No one can really blame Jim Carrey for returning to the same spastic well time after time. When the actor attempts to stretch, as in the woefully underrated Man on the Moon or the time-wasting The Number 23, audiences usually stay away in droves. So, yes, Yes Man finds the elastic comic working a variation on his patented routine from such hits as Bruce Almighty and Liar, Liar. The difference here is that there's a winning romance to go along with his hyperactivity -- for once, he's as sweet as he is sweaty.
Much of the credit goes to co-star Zooey Deschanel, who matches up better with the comedian than either Bruce Almighty's Jennifer Aniston or Me, Myself & Irene's Renee Zellweger, to name but two past movie g.f.s expected to stand aside as he cut loose. Deschanel, often cast as a charming flake, mines similar ground here, and her off-kilter personality allows Carrey to maintain his goofy brand of humor while also displaying a softer side. It results in a likable turn as Carl Allen, a perpetually gloomy introvert whose entire life changes after he's convinced by a self-help guru (Terence Stamp) that he must say "yes" to every situation that comes his way or risk a spell of bad luck. Thus, Carl ends up saying "yes" to a homeless man (Brent Briscoe) needing a ride, a nerdy boss (New Zealand actor Rhys Darby, very funny) who invites him to a Harry Potter costume party, an elderly neighbor (Fionnula Flanagan) who offers to "service" him, and so on. Into this mix comes Allison (Deschanel), a free spirit who responds to Carl's newfound sense of adventure.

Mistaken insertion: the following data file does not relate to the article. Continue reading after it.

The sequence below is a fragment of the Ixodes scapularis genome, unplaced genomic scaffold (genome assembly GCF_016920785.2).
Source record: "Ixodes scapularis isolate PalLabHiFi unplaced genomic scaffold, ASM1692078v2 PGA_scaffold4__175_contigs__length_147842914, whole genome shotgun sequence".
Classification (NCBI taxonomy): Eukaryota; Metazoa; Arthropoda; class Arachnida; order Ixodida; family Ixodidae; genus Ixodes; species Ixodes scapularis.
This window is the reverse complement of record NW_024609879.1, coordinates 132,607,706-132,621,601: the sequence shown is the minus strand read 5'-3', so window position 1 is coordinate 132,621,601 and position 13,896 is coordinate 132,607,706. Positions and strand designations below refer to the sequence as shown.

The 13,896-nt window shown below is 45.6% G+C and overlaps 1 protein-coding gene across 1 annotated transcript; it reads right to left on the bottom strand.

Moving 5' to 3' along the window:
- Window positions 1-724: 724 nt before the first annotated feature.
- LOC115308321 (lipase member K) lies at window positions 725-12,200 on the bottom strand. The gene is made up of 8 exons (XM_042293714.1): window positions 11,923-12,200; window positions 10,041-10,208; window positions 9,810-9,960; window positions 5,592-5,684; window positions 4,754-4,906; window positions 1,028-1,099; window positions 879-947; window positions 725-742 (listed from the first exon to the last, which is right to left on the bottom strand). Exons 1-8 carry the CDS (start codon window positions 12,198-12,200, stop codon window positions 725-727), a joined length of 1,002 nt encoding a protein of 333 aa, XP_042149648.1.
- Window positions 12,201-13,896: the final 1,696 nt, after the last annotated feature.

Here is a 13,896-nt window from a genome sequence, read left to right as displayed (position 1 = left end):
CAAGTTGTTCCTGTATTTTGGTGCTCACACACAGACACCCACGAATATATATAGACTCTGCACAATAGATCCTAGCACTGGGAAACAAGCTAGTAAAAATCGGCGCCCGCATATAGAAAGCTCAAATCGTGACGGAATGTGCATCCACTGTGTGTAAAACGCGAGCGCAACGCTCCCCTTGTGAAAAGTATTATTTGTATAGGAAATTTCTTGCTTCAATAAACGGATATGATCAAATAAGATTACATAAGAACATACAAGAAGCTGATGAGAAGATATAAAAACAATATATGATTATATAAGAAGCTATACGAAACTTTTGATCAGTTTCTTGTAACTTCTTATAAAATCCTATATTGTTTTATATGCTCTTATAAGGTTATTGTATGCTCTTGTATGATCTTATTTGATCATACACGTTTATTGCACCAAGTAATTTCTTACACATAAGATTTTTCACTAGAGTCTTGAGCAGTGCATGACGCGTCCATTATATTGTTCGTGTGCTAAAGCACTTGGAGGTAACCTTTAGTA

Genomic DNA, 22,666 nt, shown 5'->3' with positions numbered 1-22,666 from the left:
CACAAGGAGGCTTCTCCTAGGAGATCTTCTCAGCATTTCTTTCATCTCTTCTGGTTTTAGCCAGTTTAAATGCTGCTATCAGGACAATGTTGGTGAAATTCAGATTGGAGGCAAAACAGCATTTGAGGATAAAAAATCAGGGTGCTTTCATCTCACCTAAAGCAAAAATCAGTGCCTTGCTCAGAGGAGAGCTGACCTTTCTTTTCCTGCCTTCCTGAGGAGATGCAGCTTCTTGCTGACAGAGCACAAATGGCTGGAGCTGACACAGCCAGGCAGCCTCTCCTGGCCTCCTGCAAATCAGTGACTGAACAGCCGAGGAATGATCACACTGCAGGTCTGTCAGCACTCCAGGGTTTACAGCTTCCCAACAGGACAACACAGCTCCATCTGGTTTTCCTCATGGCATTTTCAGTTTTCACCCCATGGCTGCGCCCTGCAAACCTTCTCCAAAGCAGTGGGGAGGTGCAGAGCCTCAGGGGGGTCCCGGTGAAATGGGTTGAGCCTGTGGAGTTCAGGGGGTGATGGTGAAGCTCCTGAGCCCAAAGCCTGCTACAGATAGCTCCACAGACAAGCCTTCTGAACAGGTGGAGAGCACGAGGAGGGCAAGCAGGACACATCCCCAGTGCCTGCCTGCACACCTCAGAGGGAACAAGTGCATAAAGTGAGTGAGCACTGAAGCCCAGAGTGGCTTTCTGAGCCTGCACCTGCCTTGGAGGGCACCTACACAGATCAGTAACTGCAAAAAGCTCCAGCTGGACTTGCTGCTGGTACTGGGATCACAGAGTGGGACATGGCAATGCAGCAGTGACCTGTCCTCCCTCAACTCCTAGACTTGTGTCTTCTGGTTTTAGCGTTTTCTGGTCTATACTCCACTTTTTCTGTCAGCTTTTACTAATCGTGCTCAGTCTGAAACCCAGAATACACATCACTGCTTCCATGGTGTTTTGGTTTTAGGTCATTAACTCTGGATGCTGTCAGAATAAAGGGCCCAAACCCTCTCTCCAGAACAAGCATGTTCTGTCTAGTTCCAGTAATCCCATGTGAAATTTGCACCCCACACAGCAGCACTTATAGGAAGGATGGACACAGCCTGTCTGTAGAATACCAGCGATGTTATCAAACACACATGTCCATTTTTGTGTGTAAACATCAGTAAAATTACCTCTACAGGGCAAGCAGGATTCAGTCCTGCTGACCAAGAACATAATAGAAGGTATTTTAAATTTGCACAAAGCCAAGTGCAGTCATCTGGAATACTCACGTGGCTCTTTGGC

As is often the case with Carrey, his shtick can be appealing in some scenes and simply tiring in others, and the film itself runs too long for its own good. But the sequences between Carrey and Deschanel provide the picture with a needed boost. Is Yes Man worth seeing? Yes ... but feel free to wait for the DVD.